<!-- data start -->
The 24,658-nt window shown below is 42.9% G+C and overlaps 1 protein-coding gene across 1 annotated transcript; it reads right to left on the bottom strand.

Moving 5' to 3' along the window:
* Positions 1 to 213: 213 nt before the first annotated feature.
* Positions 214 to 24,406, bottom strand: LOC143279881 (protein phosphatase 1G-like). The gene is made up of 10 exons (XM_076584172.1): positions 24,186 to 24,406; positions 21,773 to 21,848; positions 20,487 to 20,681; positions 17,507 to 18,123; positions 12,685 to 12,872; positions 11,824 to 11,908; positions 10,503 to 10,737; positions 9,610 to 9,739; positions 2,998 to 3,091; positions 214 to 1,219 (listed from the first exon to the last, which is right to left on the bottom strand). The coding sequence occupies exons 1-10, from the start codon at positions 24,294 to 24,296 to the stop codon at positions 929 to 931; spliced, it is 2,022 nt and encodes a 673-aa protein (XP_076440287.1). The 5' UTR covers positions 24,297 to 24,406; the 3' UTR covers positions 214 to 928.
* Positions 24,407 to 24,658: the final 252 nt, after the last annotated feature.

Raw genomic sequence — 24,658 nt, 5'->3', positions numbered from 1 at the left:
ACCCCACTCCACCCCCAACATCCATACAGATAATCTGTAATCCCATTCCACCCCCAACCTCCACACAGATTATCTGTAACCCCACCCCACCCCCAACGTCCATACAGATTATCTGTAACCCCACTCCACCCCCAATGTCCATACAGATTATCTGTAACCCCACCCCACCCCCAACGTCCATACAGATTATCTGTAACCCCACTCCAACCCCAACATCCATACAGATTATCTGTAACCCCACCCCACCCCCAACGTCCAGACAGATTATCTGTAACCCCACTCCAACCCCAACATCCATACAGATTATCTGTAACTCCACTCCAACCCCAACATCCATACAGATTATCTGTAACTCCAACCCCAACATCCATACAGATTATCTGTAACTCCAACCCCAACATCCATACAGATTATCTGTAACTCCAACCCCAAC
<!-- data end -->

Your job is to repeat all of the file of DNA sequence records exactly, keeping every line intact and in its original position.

The 24,658-nt window shown below is 42.9% G+C and overlaps 1 protein-coding gene across 1 annotated transcript; it reads right to left on the bottom strand.

Moving 5' to 3' along the window:
* Positions 1 to 213: 213 nt before the first annotated feature.
* Positions 214 to 24,406, bottom strand: LOC143279881 (protein phosphatase 1G-like). The gene is made up of 10 exons (XM_076584172.1): positions 24,186 to 24,406; positions 21,773 to 21,848; positions 20,487 to 20,681; positions 17,507 to 18,123; positions 12,685 to 12,872; positions 11,824 to 11,908; positions 10,503 to 10,737; positions 9,610 to 9,739; positions 2,998 to 3,091; positions 214 to 1,219 (listed from the first exon to the last, which is right to left on the bottom strand). The coding sequence occupies exons 1-10, from the start codon at positions 24,294 to 24,296 to the stop codon at positions 929 to 931; spliced, it is 2,022 nt and encodes a 673-aa protein (XP_076440287.1). The 5' UTR covers positions 24,297 to 24,406; the 3' UTR covers positions 214 to 928.
* Positions 24,407 to 24,658: the final 252 nt, after the last annotated feature.

Raw genomic sequence — 24,658 nt, 5'->3', positions numbered from 1 at the left:
ACCCCACTCCACCCCCAACATCCATACAGATAATCTGTAATCCCATTCCACCCCCAACCTCCACACAGATTATCTGTAACCCCACCCCACCCCCAACGTCCATACAGATTATCTGTAACCCCACTCCACCCCCAATGTCCATACAGATTATCTGTAACCCCACCCCACCCCCAACGTCCATACAGATTATCTGTAACCCCACTCCAACCCCAACATCCATACAGATTATCTGTAACCCCACCCCACCCCCAACGTCCAGACAGATTATCTGTAACCCCACTCCAACCCCAACATCCATACAGATTATCTGTAACTCCACTCCAACCCCAACATCCATACAGATTATCTGTAACTCCAACCCCAACATCCATACAGATTATCTGTAACTCCAACCCCAACATCCATACAGATTATCTGTAACTCCAACCCCAAC